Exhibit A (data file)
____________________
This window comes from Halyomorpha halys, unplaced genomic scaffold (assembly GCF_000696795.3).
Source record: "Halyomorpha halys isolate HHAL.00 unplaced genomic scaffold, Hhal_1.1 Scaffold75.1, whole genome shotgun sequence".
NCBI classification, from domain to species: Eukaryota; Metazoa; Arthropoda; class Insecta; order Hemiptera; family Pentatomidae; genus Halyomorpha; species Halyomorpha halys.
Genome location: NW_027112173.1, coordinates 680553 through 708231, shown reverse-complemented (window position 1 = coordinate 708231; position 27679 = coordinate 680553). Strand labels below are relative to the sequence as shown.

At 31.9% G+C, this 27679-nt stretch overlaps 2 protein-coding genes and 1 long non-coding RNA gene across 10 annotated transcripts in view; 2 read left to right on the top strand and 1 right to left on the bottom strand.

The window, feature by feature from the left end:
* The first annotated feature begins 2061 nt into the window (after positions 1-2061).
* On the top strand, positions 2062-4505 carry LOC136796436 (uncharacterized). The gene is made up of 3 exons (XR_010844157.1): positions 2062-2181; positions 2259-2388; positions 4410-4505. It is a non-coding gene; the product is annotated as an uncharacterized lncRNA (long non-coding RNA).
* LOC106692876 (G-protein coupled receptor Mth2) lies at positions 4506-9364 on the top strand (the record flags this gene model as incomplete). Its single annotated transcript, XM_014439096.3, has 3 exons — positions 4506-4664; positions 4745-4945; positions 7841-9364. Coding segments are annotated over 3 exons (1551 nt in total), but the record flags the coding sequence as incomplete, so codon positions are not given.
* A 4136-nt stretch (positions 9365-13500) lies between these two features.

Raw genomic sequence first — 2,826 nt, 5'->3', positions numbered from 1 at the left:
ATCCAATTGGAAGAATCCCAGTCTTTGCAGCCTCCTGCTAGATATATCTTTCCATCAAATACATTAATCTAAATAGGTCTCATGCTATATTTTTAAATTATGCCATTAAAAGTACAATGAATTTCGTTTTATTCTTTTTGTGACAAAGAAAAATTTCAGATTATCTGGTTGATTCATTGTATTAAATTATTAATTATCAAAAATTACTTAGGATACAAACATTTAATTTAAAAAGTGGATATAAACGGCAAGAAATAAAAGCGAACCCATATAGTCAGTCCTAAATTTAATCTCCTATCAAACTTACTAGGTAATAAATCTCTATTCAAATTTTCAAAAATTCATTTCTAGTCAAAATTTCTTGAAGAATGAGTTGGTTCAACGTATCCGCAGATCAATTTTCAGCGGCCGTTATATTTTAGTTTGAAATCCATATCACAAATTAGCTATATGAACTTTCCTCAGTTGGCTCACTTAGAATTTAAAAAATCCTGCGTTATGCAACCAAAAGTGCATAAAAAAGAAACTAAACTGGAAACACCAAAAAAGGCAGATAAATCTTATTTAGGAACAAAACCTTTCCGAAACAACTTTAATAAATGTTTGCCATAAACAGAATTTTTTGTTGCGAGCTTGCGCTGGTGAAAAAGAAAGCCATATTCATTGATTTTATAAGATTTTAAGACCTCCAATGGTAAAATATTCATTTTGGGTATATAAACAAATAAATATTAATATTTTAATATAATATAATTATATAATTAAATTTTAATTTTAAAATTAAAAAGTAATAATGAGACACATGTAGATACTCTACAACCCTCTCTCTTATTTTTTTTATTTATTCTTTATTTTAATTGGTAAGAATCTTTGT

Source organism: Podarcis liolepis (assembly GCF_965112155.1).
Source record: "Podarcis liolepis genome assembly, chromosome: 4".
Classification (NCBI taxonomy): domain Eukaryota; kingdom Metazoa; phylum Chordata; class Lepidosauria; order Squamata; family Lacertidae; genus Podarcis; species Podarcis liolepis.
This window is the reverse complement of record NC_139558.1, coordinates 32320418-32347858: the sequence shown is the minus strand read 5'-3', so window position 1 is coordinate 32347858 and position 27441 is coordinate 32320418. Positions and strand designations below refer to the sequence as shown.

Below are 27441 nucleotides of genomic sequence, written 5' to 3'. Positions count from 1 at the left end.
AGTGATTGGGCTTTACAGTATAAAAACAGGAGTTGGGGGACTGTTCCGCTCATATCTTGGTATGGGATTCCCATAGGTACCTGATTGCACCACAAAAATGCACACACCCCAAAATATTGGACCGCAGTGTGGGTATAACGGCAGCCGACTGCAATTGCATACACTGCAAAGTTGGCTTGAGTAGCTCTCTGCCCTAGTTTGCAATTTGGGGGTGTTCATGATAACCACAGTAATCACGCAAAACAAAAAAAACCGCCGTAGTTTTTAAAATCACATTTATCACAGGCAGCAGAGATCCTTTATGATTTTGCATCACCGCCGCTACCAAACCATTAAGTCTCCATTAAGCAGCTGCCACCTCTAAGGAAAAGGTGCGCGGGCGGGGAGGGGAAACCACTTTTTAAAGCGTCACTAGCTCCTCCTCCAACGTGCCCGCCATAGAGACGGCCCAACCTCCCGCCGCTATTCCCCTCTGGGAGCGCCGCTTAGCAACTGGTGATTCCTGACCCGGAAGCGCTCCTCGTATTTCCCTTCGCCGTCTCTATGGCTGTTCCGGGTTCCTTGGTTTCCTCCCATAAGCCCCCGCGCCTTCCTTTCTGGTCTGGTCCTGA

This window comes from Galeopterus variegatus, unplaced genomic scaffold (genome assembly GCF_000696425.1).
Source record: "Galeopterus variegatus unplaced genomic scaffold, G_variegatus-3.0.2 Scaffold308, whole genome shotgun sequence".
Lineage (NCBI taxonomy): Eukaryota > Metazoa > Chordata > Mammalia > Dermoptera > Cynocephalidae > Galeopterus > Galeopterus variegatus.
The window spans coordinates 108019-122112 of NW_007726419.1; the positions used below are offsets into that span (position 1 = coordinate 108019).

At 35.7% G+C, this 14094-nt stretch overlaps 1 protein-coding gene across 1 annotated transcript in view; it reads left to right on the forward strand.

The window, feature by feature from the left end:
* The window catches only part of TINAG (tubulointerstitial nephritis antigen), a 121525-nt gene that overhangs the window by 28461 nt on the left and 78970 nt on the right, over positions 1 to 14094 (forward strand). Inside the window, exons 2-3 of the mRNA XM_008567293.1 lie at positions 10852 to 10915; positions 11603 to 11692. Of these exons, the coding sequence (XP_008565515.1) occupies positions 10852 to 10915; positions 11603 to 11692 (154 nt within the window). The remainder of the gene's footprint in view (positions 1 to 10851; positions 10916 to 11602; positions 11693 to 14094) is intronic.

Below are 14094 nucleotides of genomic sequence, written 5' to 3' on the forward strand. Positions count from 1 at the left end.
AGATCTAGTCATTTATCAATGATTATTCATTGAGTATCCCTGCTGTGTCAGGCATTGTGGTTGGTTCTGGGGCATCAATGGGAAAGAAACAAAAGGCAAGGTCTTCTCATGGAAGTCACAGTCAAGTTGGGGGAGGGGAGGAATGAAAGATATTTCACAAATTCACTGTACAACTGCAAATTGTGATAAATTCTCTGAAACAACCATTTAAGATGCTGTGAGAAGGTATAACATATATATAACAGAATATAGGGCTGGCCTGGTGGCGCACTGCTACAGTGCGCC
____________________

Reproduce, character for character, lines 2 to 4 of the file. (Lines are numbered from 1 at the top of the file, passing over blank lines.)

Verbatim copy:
Source record: "Halyomorpha halys isolate HHAL.00 unplaced genomic scaffold, Hhal_1.1 Scaffold75.1, whole genome shotgun sequence".
NCBI classification, from domain to species: Eukaryota; Metazoa; Arthropoda; class Insecta; order Hemiptera; family Pentatomidae; genus Halyomorpha; species Halyomorpha halys.
Genome location: NW_027112173.1, coordinates 680553 through 708231, shown reverse-complemented (window position 1 = coordinate 708231; position 27679 = coordinate 680553). Strand labels below are relative to the sequence as shown.